|The NWAA invited viewers to an open workspace.
Perhaps, like me, you've always thought of Wilmington as Philly's little sibling: why go there when you've got your own big city? A few recent trips across the border, however, helped me realize what I've been missingparticularly when it comes to the arts scene.
Wilmington's slogan is "a place to be somebody." The city is just the right size to live up to the phrase: it's small enough to give its artists a voice and large enough to give them an audience. This weekend I headed to Wilmington's Art Loop
, the city's version of First Friday. Within a few blocks of each other were an impressive number of galleries, including the Delaware College of Art and Design
, the live-in Shipley Lofts
, and the New Wilmington Art Association
. The latter two organizations have emerged in just the past few years. Many of the artists greeting visitors at the galleries knew each other well. It was clearly a tight-knit community, but not an insular one: a wide variety of people, from first-time visitors to art connoisseurs, were inspecting the pieces on display. The atmosphere was welcoming and unpretentious.
My first stop was Shipley Lofts (right), which provides living, working, and exhibition spaces for artists. Its Chris White gallery hosted works by Kevin Bielicki, whose work focused on wood. Many of his pieces featured painted tiles whose steel frames were part of the work; also on display were sculptures including Kayak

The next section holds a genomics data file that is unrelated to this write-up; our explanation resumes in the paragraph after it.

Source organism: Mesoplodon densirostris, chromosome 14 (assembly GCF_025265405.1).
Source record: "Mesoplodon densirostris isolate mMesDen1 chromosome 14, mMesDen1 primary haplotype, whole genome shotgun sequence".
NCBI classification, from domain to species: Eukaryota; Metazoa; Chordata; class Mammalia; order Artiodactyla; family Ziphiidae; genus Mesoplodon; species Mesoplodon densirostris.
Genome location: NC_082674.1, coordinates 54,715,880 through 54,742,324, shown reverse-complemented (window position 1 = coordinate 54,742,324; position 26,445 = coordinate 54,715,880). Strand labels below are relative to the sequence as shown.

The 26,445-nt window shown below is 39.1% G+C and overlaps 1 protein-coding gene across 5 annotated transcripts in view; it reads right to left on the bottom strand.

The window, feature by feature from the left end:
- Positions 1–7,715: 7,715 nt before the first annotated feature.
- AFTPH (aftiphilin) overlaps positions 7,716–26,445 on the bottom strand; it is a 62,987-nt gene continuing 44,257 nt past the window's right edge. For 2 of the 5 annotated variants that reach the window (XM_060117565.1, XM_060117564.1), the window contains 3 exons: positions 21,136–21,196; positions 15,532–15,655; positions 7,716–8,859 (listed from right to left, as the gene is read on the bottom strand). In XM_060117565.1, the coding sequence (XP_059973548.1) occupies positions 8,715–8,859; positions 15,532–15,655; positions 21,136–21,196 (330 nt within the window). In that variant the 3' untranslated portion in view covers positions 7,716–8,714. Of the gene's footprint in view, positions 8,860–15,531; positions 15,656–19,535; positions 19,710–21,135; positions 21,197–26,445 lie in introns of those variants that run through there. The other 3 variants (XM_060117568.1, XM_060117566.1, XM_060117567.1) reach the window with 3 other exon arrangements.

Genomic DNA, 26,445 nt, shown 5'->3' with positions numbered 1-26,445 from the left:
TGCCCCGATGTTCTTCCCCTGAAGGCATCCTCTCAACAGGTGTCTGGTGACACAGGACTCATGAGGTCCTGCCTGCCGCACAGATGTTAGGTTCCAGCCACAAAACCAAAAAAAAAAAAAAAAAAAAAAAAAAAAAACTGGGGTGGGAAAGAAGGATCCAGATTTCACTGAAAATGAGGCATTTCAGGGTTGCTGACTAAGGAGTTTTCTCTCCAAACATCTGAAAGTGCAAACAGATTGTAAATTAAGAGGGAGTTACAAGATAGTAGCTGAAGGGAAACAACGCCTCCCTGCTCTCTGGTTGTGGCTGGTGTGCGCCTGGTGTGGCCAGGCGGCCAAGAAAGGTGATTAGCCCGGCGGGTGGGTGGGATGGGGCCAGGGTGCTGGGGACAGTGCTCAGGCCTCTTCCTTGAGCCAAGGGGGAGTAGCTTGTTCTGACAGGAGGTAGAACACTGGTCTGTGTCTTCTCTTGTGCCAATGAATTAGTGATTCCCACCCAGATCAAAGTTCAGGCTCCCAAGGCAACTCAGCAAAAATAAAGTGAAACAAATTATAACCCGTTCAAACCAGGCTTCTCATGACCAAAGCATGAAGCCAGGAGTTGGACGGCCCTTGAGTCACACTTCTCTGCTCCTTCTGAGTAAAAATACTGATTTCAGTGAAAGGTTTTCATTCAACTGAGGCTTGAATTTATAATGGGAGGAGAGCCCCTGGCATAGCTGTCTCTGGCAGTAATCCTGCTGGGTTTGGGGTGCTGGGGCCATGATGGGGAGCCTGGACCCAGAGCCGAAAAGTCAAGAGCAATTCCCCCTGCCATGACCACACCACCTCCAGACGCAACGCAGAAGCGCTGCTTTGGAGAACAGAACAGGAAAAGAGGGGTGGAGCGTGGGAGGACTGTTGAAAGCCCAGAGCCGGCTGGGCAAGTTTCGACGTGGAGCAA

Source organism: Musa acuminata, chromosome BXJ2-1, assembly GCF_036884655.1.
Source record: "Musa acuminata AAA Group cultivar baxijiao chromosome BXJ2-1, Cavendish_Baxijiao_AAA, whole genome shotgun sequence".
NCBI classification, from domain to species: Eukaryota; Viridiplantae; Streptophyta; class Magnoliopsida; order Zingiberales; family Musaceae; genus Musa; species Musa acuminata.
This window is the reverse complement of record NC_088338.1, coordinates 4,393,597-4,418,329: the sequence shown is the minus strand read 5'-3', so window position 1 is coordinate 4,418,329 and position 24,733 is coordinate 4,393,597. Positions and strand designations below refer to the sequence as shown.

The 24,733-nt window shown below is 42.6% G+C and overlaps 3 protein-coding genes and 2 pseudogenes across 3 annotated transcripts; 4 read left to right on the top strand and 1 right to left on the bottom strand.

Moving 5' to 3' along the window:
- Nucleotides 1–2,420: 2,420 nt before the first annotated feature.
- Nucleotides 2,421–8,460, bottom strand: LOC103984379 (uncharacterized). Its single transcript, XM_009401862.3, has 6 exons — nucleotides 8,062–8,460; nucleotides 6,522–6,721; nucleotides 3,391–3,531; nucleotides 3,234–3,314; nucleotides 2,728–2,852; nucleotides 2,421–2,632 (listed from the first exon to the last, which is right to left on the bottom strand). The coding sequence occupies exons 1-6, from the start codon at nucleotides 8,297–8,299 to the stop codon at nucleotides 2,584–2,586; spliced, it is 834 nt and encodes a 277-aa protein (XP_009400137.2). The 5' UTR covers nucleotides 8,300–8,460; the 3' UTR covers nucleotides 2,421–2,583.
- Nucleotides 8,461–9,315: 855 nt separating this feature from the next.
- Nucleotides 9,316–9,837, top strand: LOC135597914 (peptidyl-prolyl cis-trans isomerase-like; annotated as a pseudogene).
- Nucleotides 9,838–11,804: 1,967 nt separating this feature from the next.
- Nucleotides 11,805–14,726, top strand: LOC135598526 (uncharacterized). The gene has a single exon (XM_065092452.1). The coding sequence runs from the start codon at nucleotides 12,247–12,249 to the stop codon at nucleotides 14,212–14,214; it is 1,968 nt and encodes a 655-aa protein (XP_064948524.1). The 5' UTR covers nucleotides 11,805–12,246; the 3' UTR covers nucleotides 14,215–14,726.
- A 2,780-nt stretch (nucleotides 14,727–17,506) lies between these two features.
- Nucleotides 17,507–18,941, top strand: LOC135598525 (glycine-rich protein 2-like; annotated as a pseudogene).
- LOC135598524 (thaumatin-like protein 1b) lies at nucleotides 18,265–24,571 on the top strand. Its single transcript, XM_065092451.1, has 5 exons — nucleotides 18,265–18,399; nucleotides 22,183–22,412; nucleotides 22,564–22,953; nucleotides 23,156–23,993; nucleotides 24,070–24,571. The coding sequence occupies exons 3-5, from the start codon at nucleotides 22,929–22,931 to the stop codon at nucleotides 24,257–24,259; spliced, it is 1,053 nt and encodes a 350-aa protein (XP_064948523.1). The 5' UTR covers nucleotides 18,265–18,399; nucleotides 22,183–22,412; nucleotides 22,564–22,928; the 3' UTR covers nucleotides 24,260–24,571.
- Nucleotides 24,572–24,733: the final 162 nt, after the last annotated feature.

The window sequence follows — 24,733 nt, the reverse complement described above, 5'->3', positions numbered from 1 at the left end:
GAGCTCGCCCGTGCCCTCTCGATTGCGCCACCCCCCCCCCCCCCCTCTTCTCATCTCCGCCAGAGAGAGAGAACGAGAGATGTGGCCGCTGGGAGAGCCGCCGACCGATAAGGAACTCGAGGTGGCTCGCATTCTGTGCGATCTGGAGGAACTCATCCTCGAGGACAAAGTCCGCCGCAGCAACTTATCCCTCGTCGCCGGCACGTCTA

, a curvy wooden frame with burlap stretched across it. In the midst of the exhibit was a release party for local musicians' CDs.
Next I visited the New Wilmington Art Association, which gave visitors a chance to see artists' work in progress. In one corner stood a horse constructed of strip lights spread with colored cloth; in another was an interactive electronic piece. It called on viewers to stand on a platform which operated a wheel attached to a number of strings. The strings dipped weights into cups filled with liquid at various heights across the walls (the video here
makes it clearer). Another piece featured painted Tyveka material made by Wilmington's own DuPont. The open-studio space, said artist Jane Chesson, provides "the opportunity to do something I couldn't do elsewhere."
Directly across the street was a reception for the annual student exhibition at the Delaware College of Art and Design. The quality of the student work hereand its sheer volumewas impressive. On display was two-dimensional art, including drawing, painting, photography typography, cartoons, housing designs; three-dimensional pieces, including sculptures made of marble, wood, and cardboard; video, animation, and more. The large gallery was so packed with artwork that I at first assumed the water cooler was part of the exhibit.
I ended my night at the Film Brothers' Co-Op, just down the street, which was hosting an after-party with an incredible amount of free food: gourmet pizzas appeared to keep spontaneously spawning on the tables. I'd seen a lot without paying a centbut it was only a fraction of the works on show.